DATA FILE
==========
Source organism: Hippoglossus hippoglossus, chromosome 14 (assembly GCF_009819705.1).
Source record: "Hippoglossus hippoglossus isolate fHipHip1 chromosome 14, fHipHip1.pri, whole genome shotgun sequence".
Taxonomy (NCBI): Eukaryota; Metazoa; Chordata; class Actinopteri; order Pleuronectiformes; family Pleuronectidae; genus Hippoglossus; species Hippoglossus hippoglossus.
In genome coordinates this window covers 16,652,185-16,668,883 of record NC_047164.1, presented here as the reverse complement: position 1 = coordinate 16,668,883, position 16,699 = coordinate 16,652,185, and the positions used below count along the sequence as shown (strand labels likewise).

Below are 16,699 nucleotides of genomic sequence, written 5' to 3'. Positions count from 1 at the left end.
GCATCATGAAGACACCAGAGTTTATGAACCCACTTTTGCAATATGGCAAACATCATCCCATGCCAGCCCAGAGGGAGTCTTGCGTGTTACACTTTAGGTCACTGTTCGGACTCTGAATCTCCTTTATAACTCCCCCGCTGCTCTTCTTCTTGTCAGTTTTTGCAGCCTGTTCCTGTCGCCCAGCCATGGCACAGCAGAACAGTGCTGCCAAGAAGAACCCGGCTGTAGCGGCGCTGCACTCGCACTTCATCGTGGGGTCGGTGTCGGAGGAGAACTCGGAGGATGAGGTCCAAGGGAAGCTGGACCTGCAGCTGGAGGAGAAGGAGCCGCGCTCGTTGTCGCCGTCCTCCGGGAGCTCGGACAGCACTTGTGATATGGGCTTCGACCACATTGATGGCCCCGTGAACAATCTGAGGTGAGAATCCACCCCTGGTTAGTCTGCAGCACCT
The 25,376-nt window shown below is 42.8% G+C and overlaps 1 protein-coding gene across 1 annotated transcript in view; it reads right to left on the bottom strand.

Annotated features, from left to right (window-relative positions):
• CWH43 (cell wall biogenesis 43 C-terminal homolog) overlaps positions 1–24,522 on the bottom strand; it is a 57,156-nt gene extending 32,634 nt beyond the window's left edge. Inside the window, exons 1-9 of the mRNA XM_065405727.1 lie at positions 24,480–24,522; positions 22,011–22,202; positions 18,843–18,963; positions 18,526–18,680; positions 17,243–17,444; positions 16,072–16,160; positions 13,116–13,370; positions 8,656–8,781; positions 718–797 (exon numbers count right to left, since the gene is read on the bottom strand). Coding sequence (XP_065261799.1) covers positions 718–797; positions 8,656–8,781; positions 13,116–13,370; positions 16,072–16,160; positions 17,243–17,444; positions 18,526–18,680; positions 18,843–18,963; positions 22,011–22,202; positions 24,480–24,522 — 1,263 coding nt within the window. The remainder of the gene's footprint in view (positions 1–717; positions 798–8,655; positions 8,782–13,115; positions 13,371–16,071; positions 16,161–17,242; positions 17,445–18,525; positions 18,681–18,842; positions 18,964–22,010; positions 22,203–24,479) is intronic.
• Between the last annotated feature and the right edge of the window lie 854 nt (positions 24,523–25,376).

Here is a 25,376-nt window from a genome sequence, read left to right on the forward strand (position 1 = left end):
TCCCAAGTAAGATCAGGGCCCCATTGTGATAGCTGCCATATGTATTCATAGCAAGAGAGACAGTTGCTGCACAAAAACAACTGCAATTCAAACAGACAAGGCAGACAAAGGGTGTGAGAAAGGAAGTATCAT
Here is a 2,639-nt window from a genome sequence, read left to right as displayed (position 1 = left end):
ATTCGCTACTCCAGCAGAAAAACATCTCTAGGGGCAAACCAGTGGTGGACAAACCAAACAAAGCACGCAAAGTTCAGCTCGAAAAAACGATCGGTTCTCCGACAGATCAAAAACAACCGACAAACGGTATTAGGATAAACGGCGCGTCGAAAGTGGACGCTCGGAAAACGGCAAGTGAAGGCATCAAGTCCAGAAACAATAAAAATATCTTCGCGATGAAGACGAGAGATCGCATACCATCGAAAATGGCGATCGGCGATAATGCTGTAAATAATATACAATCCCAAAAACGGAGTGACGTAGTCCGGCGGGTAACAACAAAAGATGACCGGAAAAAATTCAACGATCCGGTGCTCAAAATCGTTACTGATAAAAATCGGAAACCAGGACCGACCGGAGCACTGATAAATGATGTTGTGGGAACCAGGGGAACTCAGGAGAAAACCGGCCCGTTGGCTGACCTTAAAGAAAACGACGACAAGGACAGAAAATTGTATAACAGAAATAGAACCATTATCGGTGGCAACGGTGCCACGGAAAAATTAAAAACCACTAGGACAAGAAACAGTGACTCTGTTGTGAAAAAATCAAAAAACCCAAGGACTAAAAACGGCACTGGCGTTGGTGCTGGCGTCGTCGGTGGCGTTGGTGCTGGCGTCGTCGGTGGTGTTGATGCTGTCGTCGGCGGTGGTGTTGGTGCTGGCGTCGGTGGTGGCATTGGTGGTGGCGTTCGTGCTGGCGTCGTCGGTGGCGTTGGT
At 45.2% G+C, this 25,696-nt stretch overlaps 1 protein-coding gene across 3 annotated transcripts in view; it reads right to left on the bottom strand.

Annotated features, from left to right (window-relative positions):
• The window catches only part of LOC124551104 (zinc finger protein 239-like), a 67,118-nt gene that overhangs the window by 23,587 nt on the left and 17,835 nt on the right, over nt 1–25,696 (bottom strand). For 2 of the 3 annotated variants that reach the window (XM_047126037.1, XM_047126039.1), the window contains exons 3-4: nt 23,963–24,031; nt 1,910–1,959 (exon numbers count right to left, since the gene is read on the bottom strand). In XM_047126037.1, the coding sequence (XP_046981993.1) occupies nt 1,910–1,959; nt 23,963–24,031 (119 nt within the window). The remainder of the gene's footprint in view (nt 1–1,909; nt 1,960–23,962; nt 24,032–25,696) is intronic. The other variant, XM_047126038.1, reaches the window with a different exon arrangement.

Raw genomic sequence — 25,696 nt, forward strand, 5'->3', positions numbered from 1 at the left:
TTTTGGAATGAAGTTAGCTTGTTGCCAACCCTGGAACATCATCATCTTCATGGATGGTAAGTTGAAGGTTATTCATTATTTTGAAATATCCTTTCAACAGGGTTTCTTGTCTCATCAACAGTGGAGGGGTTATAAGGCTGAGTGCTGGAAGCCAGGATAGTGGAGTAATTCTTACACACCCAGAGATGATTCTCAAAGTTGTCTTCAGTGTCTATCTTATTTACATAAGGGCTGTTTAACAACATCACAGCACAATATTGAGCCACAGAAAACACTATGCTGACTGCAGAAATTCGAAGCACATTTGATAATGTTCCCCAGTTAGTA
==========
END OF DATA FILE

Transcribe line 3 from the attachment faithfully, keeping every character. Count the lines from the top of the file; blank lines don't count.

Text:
Taxonomy (NCBI): Eukaryota; Metazoa; Chordata; class Actinopteri; order Pleuronectiformes; family Pleuronectidae; genus Hippoglossus; species Hippoglossus hippoglossus.